It was a dream come true for Brazil, who started the opening victory over New Zealand up front with the great Dalglish, but it also turned into a bit of a nightmare – and not just because the Scots got dumped out in the group.
“One of the greatest moments of my football career came on my birthday, 15th June 1982, kicking off with Kenny Dalglish for Scotland at a World Cup,” Brazil says.
“He was my hero. I was just honoured to play against him and with him for Scotland.
“My memories were it was over 100 degrees in Malaga, absolutely roasting, I was dizzy at half-time and Gordon Strachan struggled as well. I’d lost loads of weight because it was very strict what you did and I had to change my lifestyle a bit.
“The game killed me, I was beginning to see double in the second-half. I got selected for the dope test after the game and I couldn’t have a pee for five hours. They had to let me go home. I’d lost something like ten pounds in a day.
“It took me a few days to recover and the second game was against Brazil in Seville, which was even more humid and warmer. That was gutting because I was desperate to play in that but I didn’t.
“I came off the bench for the third game, I felt fantastic, we had to beat the Soviet Union to qualify and we drew 2-2. I was gutted because I was just beginning to feel myself.
“That team was full of stars! It was some team we had.”
Moving to Tottenham for £425,000 in 1983, a 23-year-old Brazil still appeared to have the world at his feet – but rather cruelly, that was when his career started to end.
Don’t get it twisted, Brazil was no flop: he scored six goals in the last 12 games of the 1982/83 campaign, helping Spurs qualify for a UEFA Cup which they eventually won, before Man United took a punt on him in 1984.
But something had changed in the young striker, making him half the player he was at Ipswich – and Brazil couldn’t work out why.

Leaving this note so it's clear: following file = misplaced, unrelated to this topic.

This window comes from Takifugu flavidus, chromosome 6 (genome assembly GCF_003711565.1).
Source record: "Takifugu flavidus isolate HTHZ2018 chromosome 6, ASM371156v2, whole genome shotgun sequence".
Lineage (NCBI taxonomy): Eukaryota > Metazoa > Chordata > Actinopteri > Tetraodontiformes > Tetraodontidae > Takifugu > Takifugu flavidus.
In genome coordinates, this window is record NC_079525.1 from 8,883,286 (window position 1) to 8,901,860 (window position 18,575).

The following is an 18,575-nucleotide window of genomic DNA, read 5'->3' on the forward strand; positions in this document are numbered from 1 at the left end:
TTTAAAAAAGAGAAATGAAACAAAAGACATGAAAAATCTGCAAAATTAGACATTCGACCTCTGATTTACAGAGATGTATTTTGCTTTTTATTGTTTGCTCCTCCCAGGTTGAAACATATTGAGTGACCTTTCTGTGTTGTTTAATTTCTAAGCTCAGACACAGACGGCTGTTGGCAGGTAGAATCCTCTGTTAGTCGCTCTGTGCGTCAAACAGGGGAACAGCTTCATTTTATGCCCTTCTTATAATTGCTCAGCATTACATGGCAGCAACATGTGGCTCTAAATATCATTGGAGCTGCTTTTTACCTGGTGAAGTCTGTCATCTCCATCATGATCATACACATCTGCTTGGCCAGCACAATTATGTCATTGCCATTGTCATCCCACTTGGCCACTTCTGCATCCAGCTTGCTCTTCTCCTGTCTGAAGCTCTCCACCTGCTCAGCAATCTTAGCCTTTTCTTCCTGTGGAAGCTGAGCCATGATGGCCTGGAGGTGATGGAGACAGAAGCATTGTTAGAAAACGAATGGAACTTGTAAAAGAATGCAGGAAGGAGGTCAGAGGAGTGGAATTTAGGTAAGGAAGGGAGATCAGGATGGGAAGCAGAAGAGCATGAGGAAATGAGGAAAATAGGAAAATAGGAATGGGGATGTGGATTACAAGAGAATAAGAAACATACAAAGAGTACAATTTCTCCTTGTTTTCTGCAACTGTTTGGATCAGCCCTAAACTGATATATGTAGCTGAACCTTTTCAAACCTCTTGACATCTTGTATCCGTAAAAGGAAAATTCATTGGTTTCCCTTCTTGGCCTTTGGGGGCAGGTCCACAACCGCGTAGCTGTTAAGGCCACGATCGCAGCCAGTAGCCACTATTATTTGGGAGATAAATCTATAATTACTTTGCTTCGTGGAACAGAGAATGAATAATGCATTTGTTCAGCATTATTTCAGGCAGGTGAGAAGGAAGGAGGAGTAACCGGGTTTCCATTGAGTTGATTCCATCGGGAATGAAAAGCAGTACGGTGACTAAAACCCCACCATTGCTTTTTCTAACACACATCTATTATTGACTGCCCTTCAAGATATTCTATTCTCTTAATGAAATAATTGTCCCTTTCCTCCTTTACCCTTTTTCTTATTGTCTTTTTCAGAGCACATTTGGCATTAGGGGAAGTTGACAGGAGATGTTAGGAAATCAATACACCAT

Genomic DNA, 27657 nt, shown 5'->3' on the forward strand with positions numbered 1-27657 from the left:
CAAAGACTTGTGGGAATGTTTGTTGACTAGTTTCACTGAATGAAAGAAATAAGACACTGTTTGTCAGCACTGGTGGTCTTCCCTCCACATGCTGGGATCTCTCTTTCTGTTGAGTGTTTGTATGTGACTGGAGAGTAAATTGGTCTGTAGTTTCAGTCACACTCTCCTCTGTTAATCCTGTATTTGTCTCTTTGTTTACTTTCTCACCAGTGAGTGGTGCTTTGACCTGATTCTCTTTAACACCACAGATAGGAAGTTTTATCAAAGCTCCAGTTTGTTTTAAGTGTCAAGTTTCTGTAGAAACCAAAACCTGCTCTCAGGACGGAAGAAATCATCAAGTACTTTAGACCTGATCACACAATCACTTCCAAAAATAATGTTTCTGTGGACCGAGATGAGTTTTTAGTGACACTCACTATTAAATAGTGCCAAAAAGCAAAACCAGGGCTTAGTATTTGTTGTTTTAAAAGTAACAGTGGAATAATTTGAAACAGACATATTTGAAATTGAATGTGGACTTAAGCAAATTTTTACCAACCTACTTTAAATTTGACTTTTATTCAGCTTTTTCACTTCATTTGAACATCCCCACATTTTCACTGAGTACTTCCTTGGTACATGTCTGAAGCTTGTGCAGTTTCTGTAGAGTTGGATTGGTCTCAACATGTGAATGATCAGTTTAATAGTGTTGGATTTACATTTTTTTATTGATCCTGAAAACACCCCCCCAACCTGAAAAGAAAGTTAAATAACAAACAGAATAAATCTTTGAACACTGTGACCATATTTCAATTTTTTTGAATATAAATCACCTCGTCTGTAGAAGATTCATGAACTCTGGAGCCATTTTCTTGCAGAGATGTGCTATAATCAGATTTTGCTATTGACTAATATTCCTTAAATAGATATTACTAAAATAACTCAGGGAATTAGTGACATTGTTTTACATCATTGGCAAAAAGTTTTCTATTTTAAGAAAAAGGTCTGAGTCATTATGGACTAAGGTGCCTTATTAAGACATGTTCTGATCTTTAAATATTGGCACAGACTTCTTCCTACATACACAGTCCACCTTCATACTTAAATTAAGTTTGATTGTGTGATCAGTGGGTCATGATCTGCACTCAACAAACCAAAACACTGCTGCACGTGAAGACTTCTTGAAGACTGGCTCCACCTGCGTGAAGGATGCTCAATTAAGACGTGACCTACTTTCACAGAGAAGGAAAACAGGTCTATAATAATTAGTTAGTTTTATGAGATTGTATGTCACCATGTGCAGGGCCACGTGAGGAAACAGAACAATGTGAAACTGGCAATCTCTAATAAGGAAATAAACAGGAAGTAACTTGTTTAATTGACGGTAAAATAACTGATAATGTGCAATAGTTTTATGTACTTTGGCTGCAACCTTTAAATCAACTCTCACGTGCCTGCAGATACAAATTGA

“I didn’t feel as strong or quick,” Brazil continues. “I managed to get a goal every three games at Spurs and they sold me to Man United.
“There were good memories, I scored in the UEFA Cup run and we beat Arsenal 5-0 at the Lane, I scored one in that.
“The allure of Man United was phenomenal, but again it didn’t work for me: groin problems, back problems, hamstrings. I thought, ‘What on earth is going on!?’
“Eventually, I find that my disk had gone in my spine. Nowadays, an MRI scan would pick it up straight away, in those days they were guessing.
“I went to Coventry and QPR, but by 27 I was done. Funnily enough, I was actually relieved when they told me my career was over. I knew something was wrong.
“I felt I could hit 30 goals a season at Tottenham and Man United – but it wasn’t to be.”
If anything, it makes Brazil’s achievements all the more extraordinary. Who knows what the Scot would’ve achieved if his spine didn’t give up in his mid-twenties?
A horrible twist of fate didn’t stop Brazil from making his mark on English football, brushing shoulders with some legends and putting his name alongside them.
When asked who was the best, Brazil doesn’t hesitate: “Dalglish. Glenn Hoddle was a great player, so was Bryan Robson. Graeme Souness was amazing, but Dalglish has to be the best.”
And luckily for Brazil, there was a decent little gig waiting for him after his playing career finished.